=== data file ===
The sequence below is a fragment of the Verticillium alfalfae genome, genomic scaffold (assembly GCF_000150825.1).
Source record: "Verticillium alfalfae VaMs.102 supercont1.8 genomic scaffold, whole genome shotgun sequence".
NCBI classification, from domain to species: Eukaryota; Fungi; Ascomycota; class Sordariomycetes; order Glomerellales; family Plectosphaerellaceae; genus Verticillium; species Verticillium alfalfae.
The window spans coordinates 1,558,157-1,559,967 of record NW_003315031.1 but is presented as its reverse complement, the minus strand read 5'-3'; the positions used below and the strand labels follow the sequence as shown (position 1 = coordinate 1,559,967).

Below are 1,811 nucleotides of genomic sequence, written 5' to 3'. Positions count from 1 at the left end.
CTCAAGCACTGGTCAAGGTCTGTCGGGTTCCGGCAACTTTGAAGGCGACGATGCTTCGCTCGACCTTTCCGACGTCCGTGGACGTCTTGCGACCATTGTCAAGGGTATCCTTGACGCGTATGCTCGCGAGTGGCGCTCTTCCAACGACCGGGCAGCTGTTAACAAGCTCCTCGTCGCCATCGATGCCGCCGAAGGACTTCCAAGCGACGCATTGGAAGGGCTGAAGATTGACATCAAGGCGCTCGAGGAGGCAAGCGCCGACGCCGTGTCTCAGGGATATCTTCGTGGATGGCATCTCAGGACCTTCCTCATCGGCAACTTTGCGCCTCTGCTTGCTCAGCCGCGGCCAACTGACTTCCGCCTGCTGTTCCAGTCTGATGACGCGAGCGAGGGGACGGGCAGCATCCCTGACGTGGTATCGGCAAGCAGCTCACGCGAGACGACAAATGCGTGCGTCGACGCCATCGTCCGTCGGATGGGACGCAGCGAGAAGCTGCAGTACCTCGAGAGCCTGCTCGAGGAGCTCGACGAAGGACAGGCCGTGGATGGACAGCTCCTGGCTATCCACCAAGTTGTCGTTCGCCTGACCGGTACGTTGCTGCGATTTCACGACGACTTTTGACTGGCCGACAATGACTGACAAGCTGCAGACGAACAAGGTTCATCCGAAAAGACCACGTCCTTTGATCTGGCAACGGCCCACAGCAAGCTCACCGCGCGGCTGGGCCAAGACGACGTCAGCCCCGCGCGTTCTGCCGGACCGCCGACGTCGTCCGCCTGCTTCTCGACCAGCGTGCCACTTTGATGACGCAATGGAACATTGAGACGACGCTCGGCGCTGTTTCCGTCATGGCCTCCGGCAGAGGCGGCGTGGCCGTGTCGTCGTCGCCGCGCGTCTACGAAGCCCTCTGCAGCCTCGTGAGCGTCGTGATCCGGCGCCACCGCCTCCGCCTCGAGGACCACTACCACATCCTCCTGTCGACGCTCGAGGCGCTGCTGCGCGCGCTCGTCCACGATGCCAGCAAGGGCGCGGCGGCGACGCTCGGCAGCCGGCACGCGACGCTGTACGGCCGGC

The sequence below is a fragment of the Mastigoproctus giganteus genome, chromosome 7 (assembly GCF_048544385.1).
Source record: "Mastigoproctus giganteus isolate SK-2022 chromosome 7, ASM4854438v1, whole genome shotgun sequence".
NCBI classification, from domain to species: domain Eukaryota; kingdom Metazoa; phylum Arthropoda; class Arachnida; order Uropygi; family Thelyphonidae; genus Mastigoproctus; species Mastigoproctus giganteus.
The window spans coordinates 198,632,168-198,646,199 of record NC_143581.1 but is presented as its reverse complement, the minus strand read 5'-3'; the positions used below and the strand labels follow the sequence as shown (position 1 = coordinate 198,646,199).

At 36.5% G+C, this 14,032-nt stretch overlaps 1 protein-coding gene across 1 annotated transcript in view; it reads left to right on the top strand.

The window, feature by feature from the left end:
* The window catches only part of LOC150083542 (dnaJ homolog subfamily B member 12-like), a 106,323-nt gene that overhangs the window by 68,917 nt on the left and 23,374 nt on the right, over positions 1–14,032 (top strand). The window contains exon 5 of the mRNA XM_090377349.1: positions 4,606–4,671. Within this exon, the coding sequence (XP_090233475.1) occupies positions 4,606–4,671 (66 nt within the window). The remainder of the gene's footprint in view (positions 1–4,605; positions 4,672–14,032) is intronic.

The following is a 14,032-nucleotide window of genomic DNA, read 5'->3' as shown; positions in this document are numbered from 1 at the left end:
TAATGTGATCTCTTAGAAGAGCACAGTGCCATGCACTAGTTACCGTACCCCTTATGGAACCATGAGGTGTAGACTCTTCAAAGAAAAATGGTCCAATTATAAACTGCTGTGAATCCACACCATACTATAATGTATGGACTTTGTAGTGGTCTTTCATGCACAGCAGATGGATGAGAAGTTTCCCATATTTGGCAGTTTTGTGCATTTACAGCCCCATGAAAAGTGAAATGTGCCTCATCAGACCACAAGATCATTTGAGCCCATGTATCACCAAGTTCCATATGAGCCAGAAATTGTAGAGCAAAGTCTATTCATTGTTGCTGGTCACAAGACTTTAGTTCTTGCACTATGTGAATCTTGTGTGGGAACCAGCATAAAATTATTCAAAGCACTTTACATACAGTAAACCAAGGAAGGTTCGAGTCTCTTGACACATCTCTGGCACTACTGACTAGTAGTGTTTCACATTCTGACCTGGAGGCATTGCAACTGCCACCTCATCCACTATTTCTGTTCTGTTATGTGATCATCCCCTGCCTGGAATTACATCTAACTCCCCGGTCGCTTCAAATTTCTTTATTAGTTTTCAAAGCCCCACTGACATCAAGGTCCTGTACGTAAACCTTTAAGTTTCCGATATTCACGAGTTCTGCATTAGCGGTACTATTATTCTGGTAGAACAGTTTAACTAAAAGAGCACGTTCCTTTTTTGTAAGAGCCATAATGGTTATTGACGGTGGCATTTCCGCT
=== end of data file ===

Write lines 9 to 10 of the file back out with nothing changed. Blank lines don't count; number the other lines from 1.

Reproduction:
NCBI classification, from domain to species: domain Eukaryota; kingdom Metazoa; phylum Arthropoda; class Arachnida; order Uropygi; family Thelyphonidae; genus Mastigoproctus; species Mastigoproctus giganteus.
The window spans coordinates 198,632,168-198,646,199 of record NC_143581.1 but is presented as its reverse complement, the minus strand read 5'-3'; the positions used below and the strand labels follow the sequence as shown (position 1 = coordinate 198,646,199).